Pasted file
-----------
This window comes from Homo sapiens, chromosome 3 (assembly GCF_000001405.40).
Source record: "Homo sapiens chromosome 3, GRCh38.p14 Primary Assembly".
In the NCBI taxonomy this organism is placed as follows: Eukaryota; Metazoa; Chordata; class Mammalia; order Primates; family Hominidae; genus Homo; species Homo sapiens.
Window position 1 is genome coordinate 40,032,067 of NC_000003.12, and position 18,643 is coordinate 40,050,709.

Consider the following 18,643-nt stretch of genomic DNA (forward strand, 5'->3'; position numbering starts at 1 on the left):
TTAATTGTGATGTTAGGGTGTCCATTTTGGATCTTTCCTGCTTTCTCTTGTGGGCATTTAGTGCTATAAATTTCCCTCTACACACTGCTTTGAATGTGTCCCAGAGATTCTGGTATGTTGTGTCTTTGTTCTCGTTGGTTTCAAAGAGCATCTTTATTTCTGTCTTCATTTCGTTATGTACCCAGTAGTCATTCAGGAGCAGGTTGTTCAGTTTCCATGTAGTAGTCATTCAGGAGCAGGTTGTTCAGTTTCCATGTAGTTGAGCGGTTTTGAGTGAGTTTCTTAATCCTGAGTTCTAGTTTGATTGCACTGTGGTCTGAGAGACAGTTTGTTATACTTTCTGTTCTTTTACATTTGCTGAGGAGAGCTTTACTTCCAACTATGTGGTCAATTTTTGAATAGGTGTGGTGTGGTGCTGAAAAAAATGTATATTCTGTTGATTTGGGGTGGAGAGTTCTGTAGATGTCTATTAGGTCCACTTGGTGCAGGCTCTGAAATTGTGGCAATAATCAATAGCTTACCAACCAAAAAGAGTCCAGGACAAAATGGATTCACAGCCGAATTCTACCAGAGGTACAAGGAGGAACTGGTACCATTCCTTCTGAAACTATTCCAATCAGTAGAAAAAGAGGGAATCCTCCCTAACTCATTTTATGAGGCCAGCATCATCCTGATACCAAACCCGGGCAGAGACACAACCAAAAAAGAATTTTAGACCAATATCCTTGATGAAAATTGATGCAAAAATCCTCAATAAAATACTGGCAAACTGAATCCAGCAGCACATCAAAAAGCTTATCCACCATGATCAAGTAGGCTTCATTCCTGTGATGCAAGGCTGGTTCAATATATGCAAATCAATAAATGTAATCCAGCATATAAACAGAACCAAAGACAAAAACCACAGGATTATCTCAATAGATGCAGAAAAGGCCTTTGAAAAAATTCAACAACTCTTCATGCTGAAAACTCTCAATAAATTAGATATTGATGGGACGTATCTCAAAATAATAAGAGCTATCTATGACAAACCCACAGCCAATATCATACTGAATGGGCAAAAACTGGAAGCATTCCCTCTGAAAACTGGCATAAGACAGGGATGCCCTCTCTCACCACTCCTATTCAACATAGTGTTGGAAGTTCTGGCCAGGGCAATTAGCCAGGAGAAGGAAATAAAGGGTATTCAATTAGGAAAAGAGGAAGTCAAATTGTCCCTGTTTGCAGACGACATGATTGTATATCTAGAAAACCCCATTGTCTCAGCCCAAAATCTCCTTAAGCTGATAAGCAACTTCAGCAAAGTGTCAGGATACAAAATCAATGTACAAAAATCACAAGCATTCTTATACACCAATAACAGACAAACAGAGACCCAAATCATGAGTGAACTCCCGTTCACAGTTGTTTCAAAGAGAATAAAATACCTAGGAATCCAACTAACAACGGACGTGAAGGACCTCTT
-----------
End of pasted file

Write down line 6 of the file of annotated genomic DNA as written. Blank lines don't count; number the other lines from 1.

TTAATTGTGATGTTAGGGTGTCCATTTTGGATCTTTCCTGCTTTCTCTTGTGGGCATTTAGTGCTATAAATTTCCCTCTACACACTGCTTTGAATGTGTCCCAGAGATTCTGGTATGTTGTGTCTTTGTTCTCGTTGGTTTCAAAGAGCATCTTTATTTCTGTCTTCATTTCGTTATGTACCCAGTAGTCATTCAGGAGCAGGTTGTTCAGTTTCCATGTAGTAGTCATTCAGGAGCAGGTTGTTCAGTTTCCATGTAGTTGAGCGGTTTTGAGTGAGTTTCTTAATCCTGAGTTCTAGTTTGATTGCACTGTGGTCTGAGAGACAGTTTGTTATACTTTCTGTTCTTTTACATTTGCTGAGGAGAGCTTTACTTCCAACTATGTGGTCAATTTTTGAATAGGTGTGGTGTGGTGCTGAAAAAAATGTATATTCTGTTGATTTGGGGTGGAGAGTTCTGTAGATGTCTATTAGGTCCACTTGGTGCAGGCTCTGAAATTGTGGCAATAATCAATAGCTTACCAACCAAAAAGAGTCCAGGACAAAATGGATTCACAGCCGAATTCTACCAGAGGTACAAGGAGGAACTGGTACCATTCCTTCTGAAACTATTCCAATCAGTAGAAAAAGAGGGAATCCTCCCTAACTCATTTTATGAGGCCAGCATCATCCTGATACCAAACCCGGGCAGAGACACAACCAAAAAAGAATTTTAGACCAATATCCTTGATGAAAATTGATGCAAAAATCCTCAATAAAATACTGGCAAACTGAATCCAGCAGCACATCAAAAAGCTTATCCACCATGATCAAGTAGGCTTCATTCCTGTGATGCAAGGCTGGTTCAATATATGCAAATCAATAAATGTAATCCAGCATATAAACAGAACCAAAGACAAAAACCACAGGATTATCTCAATAGATGCAGAAAAGGCCTTTGAAAAAATTCAACAACTCTTCATGCTGAAAACTCTCAATAAATTAGATATTGATGGGACGTATCTCAAAATAATAAGAGCTATCTATGACAAACCCACAGCCAATATCATACTGAATGGGCAAAAACTGGAAGCATTCCCTCTGAAAACTGGCATAAGACAGGGATGCCCTCTCTCACCACTCCTATTCAACATAGTGTTGGAAGTTCTGGCCAGGGCAATTAGCCAGGAGAAGGAAATAAAGGGTATTCAATTAGGAAAAGAGGAAGTCAAATTGTCCCTGTTTGCAGACGACATGATTGTATATCTAGAAAACCCCATTGTCTCAGCCCAAAATCTCCTTAAGCTGATAAGCAACTTCAGCAAAGTGTCAGGATACAAAATCAATGTACAAAAATCACAAGCATTCTTATACACCAATAACAGACAAACAGAGACCCAAATCATGAGTGAACTCCCGTTCACAGTTGTTTCAAAGAGAATAAAATACCTAGGAATCCAACTAACAACGGACGTGAAGGACCTCTT